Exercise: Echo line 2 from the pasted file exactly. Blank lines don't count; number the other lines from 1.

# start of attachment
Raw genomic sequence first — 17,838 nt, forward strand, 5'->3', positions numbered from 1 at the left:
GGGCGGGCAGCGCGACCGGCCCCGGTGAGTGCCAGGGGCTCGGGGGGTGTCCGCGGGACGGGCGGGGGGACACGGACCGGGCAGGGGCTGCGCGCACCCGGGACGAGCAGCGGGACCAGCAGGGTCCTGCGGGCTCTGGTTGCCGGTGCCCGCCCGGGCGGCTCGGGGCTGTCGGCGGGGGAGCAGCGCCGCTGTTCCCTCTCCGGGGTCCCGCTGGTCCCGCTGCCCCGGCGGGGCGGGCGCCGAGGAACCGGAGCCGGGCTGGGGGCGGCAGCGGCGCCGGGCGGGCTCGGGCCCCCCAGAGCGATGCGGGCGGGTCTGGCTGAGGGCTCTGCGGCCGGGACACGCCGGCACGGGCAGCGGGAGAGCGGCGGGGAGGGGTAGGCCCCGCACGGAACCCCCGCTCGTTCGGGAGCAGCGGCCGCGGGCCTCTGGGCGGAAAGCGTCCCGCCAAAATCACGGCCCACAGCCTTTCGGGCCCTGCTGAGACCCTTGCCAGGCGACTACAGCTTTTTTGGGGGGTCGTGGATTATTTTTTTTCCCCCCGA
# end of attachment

GGGCGGGCAGCGCGACCGGCCCCGGTGAGTGCCAGGGGCTCGGGGGGTGTCCGCGGGACGGGCGGGGGGACACGGACCGGGCAGGGGCTGCGCGCACCCGGGACGAGCAGCGGGACCAGCAGGGTCCTGCGGGCTCTGGTTGCCGGTGCCCGCCCGGGCGGCTCGGGGCTGTCGGCGGGGGAGCAGCGCCGCTGTTCCCTCTCCGGGGTCCCGCTGGTCCCGCTGCCCCGGCGGGGCGGGCGCCGAGGAACCGGAGCCGGGCTGGGGGCGGCAGCGGCGCCGGGCGGGCTCGGGCCCCCCAGAGCGATGCGGGCGGGTCTGGCTGAGGGCTCTGCGGCCGGGACACGCCGGCACGGGCAGCGGGAGAGCGGCGGGGAGGGGTAGGCCCCGCACGGAACCCCCGCTCGTTCGGGAGCAGCGGCCGCGGGCCTCTGGGCGGAAAGCGTCCCGCCAAAATCACGGCCCACAGCCTTTCGGGCCCTGCTGAGACCCTTGCCAGGCGACTACAGCTTTTTTGGGGGGTCGTGGATTATTTTTTTTCCCCCCGA